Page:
How Much Should You Exercise?

“How Much Should You Exercise?”
Researchers who accept grants from the Coca-Cola Company may call physical inactivity “the biggest public health problem of the 21st century.” But actually, physical inactivity ranks down at number five in terms of risk factors for death in the United States and number six in terms of risk factors for disability. And, inactivity barely makes the top ten globally. As we’ve learned, diet is by far our greatest killer, followed by smoking. Of course, that doesn’t mean you can just sit on the couch all day.

Exercise can help with mental health, cognitive health, sleep quality, cancer prevention, immune function, high blood pressure, and lifespan extension. If the U.S. population collectively exercised enough to shave just 1 percent off the national body mass index, 2 million cases of diabetes, one and a half million cases of heart disease and stroke, and 100,000 cases of cancer might be prevented. Ideally, how much should we exercise? The latest official physical activity guidelines recommend adults get at least 150 minutes a week of moderate aerobic exercise, which comes out to be a little more than 20 minutes a day.
That’s actually down from previous recommendations from the Surgeon General, and the CDC, and the American College of Sports Medicine, which recommended at least 30 minutes each day. The exercise authorities seem to have fallen into the same trap as the nutrition authorities, recommending what they think may be achievable, rather than simply informing us what the science says and letting us make up our own mind.

They already emphasize that any physical activity is better than none; so, why not stop patronizing the public and just tell everyone the truth? It is true that walking 150 minutes a week is better than walking 60 minutes a week. Following the current recommendations for 150 minutes appears to reduce your overall mortality rate by 7 percent compared to being sedentary. Walking for only 60 minutes a week only drops your mortality rate about 3 percent. But, walking 300 minutes a week drops overall mortality by 14 percent. So, walking twice as long— 40 minutes a day, compared to the recommended 20— yields twice the benefit. And, an hour-long walk each day may reduce mortality by 24 percent! (I use walking as an example, because it’s an exercise nearly everyone can do, but the same goes for other moderate-intensity activities, such as gardening or cycling.) This meta-analysis of physical activity dose and longevity found that the equivalent of about an hour a day of brisk, 4 miles per hour walking was good, but 90 minutes was even better. What about more than 90 minutes? Unfortunately, so few people exercise that much every day that there weren’t enough studies to compile a higher category.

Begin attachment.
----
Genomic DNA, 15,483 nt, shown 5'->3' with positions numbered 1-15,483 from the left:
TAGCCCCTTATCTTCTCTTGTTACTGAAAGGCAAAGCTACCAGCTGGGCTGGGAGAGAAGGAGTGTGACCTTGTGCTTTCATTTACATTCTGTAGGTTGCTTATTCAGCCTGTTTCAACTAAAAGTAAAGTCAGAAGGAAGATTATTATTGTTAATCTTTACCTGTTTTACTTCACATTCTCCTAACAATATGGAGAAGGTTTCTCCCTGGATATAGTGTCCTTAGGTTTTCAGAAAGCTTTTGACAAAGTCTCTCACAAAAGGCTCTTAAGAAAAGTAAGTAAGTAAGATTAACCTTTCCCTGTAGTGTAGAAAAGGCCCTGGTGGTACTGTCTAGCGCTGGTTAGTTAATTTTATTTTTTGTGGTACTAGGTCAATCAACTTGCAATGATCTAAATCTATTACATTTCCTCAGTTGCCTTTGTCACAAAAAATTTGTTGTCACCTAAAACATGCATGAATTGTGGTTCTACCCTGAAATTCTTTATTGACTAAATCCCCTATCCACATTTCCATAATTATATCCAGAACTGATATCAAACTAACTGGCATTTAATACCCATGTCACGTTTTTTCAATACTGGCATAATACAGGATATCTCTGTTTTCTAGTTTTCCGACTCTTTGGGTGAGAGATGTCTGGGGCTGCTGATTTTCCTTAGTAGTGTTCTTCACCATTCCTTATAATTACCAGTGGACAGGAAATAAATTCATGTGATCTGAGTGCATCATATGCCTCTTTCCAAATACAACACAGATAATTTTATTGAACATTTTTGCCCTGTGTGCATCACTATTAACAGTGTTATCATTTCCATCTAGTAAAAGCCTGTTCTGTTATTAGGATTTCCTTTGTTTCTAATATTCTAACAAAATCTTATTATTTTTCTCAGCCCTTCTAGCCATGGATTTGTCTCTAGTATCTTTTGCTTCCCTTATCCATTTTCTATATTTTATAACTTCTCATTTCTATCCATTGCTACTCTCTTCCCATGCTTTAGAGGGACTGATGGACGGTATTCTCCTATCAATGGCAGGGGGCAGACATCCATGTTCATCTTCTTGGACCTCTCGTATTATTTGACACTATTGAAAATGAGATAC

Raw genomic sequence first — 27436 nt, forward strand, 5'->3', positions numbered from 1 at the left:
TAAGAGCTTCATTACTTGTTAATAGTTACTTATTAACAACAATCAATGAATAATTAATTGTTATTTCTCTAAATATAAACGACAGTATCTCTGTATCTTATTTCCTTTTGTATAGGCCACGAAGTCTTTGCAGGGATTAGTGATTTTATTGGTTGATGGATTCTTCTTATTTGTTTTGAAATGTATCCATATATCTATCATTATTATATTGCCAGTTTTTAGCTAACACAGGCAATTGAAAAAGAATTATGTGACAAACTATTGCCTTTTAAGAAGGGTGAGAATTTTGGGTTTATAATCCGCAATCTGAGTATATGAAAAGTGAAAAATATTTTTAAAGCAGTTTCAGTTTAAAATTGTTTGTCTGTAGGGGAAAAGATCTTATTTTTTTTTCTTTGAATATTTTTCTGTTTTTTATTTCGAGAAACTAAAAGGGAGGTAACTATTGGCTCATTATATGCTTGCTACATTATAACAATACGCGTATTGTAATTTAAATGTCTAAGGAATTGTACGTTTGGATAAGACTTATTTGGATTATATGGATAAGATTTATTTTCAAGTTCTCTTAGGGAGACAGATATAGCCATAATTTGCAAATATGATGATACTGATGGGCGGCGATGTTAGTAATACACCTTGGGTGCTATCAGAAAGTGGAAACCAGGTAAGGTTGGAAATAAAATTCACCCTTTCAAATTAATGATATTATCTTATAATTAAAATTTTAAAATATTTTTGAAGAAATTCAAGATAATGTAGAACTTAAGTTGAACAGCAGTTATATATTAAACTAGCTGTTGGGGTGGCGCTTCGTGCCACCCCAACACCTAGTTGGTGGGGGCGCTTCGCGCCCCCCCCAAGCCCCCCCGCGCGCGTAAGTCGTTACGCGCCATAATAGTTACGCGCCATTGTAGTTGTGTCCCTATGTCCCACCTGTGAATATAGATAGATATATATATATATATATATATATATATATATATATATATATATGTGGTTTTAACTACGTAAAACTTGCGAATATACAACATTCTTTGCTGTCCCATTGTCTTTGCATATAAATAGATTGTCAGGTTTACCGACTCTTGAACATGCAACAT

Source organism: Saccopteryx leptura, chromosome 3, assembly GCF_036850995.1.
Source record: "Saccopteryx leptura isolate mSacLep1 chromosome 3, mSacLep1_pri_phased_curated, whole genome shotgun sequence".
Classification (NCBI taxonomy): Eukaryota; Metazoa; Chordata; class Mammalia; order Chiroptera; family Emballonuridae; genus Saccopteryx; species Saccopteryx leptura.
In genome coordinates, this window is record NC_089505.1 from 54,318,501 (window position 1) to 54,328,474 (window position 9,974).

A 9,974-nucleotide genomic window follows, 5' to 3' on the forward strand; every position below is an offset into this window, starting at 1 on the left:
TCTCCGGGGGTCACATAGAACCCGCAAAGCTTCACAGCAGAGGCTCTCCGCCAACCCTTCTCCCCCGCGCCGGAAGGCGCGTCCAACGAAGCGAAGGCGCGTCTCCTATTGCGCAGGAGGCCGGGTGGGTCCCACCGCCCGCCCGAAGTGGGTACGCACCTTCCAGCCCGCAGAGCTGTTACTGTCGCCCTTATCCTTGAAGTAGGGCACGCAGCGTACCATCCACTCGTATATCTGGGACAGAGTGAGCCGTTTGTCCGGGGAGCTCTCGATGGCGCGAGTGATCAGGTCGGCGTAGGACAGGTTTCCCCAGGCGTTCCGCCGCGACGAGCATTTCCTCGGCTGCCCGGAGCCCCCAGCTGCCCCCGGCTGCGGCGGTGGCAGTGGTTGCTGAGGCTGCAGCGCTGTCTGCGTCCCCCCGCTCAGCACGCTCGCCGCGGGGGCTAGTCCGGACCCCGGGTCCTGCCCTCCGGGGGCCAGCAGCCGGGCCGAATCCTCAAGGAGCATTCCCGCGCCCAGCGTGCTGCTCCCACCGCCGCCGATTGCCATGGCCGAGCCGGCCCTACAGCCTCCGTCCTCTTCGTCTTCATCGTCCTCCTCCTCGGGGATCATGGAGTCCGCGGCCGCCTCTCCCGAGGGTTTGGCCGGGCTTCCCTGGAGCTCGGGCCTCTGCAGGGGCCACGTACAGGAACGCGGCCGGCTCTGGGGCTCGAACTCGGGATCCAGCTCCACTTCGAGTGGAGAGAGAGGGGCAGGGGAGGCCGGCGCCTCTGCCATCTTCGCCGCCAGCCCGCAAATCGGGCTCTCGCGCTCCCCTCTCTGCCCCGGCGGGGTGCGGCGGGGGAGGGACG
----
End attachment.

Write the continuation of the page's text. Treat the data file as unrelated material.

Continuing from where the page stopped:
If we know 90 minutes of exercise a day is better than 60 minutes, is better than 30 minutes, why is the recommendation only 20 minutes? I understand that only about half of Americans even make the recommended 20 minutes a day; so, the authorities are just hoping to nudge people in the right direction. It’s like the dietary guidelines advising us to “eat less candy.” If only they’d just give it to us straight.